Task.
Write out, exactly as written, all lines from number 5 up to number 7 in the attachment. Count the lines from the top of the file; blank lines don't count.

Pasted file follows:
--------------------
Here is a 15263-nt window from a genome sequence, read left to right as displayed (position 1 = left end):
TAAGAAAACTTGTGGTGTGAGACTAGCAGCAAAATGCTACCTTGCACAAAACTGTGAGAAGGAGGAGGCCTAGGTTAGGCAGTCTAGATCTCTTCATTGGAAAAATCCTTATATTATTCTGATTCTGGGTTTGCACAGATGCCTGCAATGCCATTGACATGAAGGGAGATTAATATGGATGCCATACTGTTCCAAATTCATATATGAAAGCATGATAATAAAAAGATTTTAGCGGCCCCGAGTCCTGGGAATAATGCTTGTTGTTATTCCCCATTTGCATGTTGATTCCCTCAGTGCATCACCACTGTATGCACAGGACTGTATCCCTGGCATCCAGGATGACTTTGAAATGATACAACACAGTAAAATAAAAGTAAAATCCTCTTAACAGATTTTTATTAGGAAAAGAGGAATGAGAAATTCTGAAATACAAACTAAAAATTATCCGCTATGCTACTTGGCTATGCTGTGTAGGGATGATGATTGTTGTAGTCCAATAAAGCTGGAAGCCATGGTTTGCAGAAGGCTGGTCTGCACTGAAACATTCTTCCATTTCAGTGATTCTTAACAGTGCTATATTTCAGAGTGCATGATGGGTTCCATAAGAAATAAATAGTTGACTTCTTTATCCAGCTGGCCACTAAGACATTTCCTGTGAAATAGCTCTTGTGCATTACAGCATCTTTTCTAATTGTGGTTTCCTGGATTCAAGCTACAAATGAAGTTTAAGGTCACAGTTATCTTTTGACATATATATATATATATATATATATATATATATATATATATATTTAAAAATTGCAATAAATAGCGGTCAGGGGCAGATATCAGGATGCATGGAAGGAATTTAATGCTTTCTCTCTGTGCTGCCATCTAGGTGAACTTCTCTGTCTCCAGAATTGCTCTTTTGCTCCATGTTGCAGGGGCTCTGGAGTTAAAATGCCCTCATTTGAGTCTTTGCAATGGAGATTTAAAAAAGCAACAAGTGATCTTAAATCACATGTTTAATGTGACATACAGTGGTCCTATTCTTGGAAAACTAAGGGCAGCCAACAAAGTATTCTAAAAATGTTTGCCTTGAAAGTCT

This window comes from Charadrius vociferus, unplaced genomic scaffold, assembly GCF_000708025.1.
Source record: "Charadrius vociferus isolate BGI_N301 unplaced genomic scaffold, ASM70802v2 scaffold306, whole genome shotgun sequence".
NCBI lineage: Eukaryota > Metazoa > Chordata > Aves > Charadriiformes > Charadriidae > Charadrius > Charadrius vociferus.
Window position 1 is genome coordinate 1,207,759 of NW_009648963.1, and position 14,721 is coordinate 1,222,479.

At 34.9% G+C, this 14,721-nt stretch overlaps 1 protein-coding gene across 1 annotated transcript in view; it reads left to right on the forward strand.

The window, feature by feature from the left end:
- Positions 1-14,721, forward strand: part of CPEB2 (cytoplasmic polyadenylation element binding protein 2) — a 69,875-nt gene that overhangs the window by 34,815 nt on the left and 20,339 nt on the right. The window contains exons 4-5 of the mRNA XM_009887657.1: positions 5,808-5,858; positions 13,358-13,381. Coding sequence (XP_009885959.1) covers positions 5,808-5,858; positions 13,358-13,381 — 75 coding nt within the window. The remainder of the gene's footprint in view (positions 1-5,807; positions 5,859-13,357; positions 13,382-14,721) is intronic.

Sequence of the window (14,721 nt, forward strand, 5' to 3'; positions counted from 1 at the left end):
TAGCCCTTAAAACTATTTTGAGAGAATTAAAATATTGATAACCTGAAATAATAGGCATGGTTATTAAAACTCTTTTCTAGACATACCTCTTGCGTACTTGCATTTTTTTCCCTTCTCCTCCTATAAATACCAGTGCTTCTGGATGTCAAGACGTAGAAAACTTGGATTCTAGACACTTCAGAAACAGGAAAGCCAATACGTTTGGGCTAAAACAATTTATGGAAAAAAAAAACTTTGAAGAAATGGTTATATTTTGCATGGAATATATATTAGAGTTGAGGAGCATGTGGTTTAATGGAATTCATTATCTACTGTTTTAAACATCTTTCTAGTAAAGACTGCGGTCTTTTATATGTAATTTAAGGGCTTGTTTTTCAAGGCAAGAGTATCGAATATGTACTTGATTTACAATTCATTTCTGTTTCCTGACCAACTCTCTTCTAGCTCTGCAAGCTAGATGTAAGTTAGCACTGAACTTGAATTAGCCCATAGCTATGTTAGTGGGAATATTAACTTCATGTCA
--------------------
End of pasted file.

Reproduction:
NCBI lineage: Eukaryota > Metazoa > Chordata > Aves > Charadriiformes > Charadriidae > Charadrius > Charadrius vociferus.
Window position 1 is genome coordinate 1,207,759 of NW_009648963.1, and position 14,721 is coordinate 1,222,479.

At 34.9% G+C, this 14,721-nt stretch overlaps 1 protein-coding gene across 1 annotated transcript in view; it reads left to right on the forward strand.